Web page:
I'm sorry? Can you point me at the place in your particular dictionary, where "main" is a synonym for "scientific"? Also how do you interpret the evidence section of that table to be supportive of your claims? You are grasping for straws now, trying to get us to forget that, you in this case, as in others, have misused this source to support something that is diametrically opposite of the conclusions of the paper! Just as before: Not acceptable. --Kim D. Petersen 11:53, 16 July 2017 (UTC)
The word "main" is a different argument than being scientific. They acknowledged what are the primary arguments for using the precautionary approach. The main arguments are very clear. This means they are the most relevant. QuackGuru (talk) 15:18, 16 July 2017 (UTC)
It matters where the argument is used QG... is it in the scientific sphere (ie. in peer-review) or is it in the public policy debate. As you should know. (and from context it is strongly indicative that the paper is referring to the public policy debate) --Kim D. Petersen 18:02, 16 July 2017 (UTC)
The main arguments are sourced to a review. They did not indicate who made the main arguments. If they are not specific then we can't be specific. QuackGuru (talk) 18:06, 16 July 2017 (UTC)
So what you are saying that every sentence in a review can be quoted, no matter what the context, and no matter whether it completely contradicts the conclusions of the paper? Because the only place that those arguments are sourced, is to this particular review, which gives no indication as to whether these are medical or public health policy arguments. I find it interesting that you, as an experienced editor, can even contemplate such nonsense. --Kim D. Petersen 01:15, 17 July 2017 (UTC)
You say "Because the only place that those arguments are sourced, is to this particular review, which gives no indication as to whether these are medical or public health policy arguments." Do you actually think that review is the only place that those kind of arguments are sourced? One of the main arguments is Safer does not mean absolutely safe. A review found "However, they can hardly be considered harmless."[10] I have read all the reviews on this topic. Shall I continue? QuackGuru (talk) 02:13, 17 July 2017 (UTC)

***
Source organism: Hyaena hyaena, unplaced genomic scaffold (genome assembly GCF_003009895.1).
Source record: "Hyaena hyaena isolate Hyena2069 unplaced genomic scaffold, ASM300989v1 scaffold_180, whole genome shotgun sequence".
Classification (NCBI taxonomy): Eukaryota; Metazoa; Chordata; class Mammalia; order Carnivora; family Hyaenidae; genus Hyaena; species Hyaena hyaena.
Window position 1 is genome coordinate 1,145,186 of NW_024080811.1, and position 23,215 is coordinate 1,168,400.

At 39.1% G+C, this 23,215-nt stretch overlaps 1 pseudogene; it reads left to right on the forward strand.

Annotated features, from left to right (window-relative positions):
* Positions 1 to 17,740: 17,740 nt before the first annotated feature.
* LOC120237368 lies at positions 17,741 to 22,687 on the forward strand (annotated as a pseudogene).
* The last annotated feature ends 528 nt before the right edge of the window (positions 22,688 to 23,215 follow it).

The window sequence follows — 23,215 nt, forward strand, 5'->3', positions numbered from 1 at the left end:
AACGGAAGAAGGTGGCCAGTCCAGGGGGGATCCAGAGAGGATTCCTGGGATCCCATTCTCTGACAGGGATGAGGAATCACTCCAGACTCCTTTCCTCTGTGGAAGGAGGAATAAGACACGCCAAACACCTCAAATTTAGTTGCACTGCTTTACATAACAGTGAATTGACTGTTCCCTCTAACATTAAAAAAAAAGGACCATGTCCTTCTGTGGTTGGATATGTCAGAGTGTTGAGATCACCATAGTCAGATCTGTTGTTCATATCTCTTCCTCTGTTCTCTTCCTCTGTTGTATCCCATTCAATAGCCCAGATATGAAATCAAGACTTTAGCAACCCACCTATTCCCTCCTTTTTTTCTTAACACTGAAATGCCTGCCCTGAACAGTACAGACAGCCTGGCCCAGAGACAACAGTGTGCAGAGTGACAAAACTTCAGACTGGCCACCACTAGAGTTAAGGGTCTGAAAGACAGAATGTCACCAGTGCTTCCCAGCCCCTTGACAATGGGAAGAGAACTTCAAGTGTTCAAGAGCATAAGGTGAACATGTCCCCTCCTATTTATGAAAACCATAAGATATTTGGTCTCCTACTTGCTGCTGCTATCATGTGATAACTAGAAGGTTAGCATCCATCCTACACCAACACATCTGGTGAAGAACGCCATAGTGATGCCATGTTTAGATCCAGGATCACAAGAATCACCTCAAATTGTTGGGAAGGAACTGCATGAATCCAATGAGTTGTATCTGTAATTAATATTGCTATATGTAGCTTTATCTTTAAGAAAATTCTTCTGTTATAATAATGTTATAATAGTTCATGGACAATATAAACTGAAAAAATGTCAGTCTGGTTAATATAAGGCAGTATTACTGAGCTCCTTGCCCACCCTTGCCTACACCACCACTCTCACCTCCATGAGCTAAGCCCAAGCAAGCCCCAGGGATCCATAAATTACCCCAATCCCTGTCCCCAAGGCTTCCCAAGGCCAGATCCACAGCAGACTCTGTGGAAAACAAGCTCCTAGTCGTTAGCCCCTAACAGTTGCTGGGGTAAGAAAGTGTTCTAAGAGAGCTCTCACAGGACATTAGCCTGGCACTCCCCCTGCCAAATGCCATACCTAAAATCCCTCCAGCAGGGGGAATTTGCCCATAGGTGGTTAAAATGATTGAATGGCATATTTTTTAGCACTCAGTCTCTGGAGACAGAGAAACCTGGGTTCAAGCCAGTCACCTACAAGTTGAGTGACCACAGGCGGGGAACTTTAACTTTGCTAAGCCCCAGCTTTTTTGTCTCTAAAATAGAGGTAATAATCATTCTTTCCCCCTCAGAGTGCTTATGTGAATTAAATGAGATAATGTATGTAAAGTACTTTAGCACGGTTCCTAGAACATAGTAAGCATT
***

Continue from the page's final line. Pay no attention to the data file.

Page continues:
When making an argument then you need to use reviews that actually argue what you state, and you didn't in the Farsalinos&Le Houesec case. I don't know why you suddenly argue the "safer does not mean absolutely safe", as if any of us disagree with this. All reviews state that there is a risk - the question is whether Risk(vaping)<Risk(smoking), and there the preponderence of reviews are in agreement - even the Pisinger & Døssing review that you cite now, is in agreement that vaping is probably less harmful than smoking (and Pisinger is anti-vaping, as i should know, since i regularly debate her). It is nice that you (also) have read all reviews on this topic - but that is quite obviously from this discussion, not a guard against you misusing sources. --Kim D. Petersen 04:36, 17 July 2017 (UTC)
The reviews found "Based on 76 studies, ECs cannot be regarded as safe, even though they probably are less harmful than CCs."[11] This confirms from review to review that vaping is not considered safer than smoking. They use words such as "may", "likely", or "probably" and so on. It is not pro versus anti. It is maintaining a Neutral Point Of View. This means vaping is not safe (according to Pisinger). QuackGuru (talk) 16:24, 17 July 2017 (UTC)
Of course we shouldn't say or indicate that vaping is without risk. No sources say that. What we must do, is state that the risk is lower than cigarettes - because that is what the preponderance of evidence states. How much lower is another controversy - but that is a bridge we must cross then. --Kim D. Petersen 12:59, 15 July 2017 (UTC)